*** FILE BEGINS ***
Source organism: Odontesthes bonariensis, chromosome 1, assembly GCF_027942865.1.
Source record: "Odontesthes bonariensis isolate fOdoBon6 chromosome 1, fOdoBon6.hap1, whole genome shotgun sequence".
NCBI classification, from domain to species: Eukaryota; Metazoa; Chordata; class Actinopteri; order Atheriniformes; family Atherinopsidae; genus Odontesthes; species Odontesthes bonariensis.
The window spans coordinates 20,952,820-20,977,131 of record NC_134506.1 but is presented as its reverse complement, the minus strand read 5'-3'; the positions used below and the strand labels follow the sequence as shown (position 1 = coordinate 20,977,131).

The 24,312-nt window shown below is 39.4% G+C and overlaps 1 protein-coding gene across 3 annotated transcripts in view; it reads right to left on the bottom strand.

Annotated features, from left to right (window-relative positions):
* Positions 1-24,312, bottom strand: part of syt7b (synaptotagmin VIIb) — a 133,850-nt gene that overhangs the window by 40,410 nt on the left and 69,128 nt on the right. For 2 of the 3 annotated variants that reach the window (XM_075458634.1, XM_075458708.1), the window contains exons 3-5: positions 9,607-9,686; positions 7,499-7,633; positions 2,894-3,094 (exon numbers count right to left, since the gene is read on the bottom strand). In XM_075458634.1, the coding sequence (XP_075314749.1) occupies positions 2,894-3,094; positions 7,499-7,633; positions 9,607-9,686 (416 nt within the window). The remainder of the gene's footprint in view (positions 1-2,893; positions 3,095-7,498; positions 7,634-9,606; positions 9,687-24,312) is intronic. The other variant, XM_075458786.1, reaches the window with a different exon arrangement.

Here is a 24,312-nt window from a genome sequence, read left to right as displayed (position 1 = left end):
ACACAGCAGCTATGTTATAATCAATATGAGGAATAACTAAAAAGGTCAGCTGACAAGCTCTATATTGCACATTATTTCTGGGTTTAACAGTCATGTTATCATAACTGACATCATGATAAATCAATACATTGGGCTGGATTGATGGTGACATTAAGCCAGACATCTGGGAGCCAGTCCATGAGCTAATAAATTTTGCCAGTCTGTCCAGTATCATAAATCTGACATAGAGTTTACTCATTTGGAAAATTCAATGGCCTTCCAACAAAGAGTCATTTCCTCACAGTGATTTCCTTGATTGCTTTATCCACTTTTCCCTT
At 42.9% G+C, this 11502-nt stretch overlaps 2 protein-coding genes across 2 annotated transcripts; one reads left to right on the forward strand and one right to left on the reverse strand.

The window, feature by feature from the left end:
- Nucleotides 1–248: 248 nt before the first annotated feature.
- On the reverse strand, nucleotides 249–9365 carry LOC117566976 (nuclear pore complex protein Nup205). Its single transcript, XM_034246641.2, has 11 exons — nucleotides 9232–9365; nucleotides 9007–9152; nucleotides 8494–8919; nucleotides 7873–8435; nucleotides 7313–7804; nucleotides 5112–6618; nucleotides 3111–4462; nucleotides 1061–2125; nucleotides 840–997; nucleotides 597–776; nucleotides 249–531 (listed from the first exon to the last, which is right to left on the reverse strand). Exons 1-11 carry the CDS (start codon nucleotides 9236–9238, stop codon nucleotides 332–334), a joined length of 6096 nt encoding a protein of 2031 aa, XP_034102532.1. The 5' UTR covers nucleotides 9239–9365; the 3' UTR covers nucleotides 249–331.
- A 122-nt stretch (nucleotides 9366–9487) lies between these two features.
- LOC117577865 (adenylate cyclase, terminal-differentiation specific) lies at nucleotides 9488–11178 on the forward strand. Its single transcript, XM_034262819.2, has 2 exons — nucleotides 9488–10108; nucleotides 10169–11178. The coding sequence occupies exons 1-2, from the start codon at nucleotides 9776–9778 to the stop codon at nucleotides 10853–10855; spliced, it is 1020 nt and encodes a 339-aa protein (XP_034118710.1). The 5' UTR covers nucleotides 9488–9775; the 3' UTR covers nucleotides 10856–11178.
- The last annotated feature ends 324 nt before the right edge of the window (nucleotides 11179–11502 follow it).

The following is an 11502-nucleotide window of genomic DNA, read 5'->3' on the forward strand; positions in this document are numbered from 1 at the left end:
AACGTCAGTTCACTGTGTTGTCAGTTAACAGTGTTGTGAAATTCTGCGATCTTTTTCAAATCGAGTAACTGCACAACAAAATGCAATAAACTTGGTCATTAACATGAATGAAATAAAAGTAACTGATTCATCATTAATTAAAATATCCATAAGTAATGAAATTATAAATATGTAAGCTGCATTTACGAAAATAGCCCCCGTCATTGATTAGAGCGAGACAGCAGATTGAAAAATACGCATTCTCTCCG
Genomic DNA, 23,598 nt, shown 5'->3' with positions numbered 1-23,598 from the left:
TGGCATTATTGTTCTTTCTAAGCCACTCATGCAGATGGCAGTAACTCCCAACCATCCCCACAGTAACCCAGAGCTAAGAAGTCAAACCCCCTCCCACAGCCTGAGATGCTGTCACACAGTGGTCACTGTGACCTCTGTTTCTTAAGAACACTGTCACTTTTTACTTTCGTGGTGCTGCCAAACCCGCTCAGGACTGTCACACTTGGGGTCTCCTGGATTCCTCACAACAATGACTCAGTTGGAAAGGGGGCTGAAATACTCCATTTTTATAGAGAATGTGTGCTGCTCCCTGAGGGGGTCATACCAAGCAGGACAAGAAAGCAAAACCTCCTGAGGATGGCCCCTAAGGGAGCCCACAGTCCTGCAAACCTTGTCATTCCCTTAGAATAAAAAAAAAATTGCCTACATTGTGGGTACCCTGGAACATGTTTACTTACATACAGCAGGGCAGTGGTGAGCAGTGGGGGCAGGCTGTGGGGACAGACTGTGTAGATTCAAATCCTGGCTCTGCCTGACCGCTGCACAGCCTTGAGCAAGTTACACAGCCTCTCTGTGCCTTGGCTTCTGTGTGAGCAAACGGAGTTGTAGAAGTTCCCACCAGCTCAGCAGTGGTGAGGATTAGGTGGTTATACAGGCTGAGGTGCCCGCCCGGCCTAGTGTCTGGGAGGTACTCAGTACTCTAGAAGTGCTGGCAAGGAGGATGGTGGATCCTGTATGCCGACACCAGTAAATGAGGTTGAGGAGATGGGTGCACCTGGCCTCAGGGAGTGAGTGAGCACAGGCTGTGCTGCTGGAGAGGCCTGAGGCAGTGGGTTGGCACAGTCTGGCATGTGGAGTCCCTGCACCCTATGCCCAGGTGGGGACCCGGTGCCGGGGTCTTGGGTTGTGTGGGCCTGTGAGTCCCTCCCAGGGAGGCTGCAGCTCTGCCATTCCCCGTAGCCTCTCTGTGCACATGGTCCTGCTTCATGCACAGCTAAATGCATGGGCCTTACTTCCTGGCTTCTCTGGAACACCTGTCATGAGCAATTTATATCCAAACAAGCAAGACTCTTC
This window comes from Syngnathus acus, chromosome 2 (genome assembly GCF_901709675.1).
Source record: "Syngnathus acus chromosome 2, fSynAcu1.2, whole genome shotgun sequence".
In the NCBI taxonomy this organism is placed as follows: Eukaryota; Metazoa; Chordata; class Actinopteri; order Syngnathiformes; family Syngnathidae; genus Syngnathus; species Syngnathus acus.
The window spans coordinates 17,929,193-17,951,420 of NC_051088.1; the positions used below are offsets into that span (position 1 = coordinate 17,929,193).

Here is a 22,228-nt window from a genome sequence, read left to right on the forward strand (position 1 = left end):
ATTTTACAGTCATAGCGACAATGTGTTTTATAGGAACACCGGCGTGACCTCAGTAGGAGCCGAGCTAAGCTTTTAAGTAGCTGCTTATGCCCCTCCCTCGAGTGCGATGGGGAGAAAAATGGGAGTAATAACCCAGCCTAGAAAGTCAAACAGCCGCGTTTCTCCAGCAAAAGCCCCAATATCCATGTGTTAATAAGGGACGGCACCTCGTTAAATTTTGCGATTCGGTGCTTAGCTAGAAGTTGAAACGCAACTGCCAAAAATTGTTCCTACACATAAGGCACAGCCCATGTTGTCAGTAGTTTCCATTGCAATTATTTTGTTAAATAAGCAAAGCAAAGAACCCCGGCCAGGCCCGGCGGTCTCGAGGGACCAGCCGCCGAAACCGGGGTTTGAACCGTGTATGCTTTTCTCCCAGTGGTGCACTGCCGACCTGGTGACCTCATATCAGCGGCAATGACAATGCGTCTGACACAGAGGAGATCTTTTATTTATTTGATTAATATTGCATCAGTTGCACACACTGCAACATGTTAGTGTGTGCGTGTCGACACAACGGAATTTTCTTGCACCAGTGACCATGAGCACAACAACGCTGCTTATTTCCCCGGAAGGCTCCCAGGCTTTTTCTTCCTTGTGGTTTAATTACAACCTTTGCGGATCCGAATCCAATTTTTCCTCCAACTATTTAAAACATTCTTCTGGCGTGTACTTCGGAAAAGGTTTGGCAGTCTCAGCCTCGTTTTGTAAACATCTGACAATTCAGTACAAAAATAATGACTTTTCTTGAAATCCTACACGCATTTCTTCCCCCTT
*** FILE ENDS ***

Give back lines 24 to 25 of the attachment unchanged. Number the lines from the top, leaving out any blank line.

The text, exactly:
The window spans coordinates 17,929,193-17,951,420 of NC_051088.1; the positions used below are offsets into that span (position 1 = coordinate 17,929,193).

Here is a 22,228-nt window from a genome sequence, read left to right on the forward strand (position 1 = left end):